Although the ADA requires an employer to make "reasonable" accommodations for individuals who are qualified to perform the essential requirements of their employment, the statute cannot be construed to require an employer to make fundamental or substantial modifications in its operations to assure every disabled individual the benefit of employment. See Pandazides v. Virginia Bd. of Educ., 946 F.2d 345, 350 (4th Cir. 1991) (citing Alexander v. Choate, 469 U.S. 287, 300, 105 S.Ct. 712, 719-20, 83 L.Ed.2d 661 (1985)). Similarly, an employer is not required to find another job for an employee who is no longer qualified to perform the duties of the job previously held but discontinued by virtue of a disability, unless the employer normally provides such alternative employment under its existing policies. Carter v. Tisch, 822 F.2d 465, 467 (4th Cir. 1987) (citing School Bd. of Nassau County, Florida v. Arline, 480 U.S. 273, 288 n. 19, 107 S.Ct. 1123, 1131 n. 19, 94 L.Ed.2d 307 (1987)). In holding that the postal service was under no duty to accommodate a postal worker's disability by assigning him to permanent light duty, the Fourth Circuit, in Carter, bluntly held that "The case law is clear that, if a handicapped employee cannot do his job, he can be fired, and the employer is not required to assign him to alternative employment." Id. Similarly, courts have universally found that employers are not required to assign existing employees or hire new employees to perform certain functions or duties of a disabled employee's job which the employee cannot perform by virtue of his disability. See, e.g., Gilbert v. Frank, 949 F.2d 637, 644 (2d Cir. 1991) (holding that an employee's request of his employer to assign co-workers to assist him in physically demanding aspects of his job which he could no longer perform was not a request for reasonable accommodation since it sought the elimination of essential functions of his job); Treadwell v. Alexander, 707 F.2d 473, 478 (11th Cir. 1983) (holding that an accommodation in the nature of assigning additional workers from a limited staff to perform plaintiff's duties was an undue burden employer need not undertake).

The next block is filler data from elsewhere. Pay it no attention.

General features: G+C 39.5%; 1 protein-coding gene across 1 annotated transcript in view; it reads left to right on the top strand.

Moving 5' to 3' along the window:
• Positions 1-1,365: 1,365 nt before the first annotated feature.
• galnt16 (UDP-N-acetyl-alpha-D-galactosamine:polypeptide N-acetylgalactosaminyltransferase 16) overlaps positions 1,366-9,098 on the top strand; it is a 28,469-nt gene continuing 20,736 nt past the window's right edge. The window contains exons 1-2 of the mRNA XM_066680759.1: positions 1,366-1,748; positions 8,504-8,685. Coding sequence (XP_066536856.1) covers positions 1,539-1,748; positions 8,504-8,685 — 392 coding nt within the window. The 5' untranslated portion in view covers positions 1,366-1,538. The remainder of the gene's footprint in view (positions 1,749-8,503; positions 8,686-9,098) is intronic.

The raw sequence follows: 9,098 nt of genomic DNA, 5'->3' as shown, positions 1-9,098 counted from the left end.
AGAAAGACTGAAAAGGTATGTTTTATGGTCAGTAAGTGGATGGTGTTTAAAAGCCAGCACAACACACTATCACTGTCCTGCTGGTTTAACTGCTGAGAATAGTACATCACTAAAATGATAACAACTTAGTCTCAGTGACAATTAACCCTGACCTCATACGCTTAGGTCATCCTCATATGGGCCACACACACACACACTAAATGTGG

Applying the rationale of these authorities to the case at bar, plaintiff's requested accommodations in themselves are not reasonable. In essence, either alternative proposed entails the elimination of the essential functions of the position plaintiff vacated due to her disability. Restricting plaintiff's duties to supervision and administration only would deplete the Medical Group's active physician base by one while simultaneously increasing the Medical Group's administrative staff by one. Such an involuntary restructuring could hardly be considered reasonable. Similarly, requiring the Medical Group to either permanently assign an existing physician assistant to work with plaintiff to perform the physical aspects of her position or hire a new assistant to do the same cannot be considered a reasonable accommodation. The law does not require an employer to hire two individuals to do the tasks ordinarily assigned to one.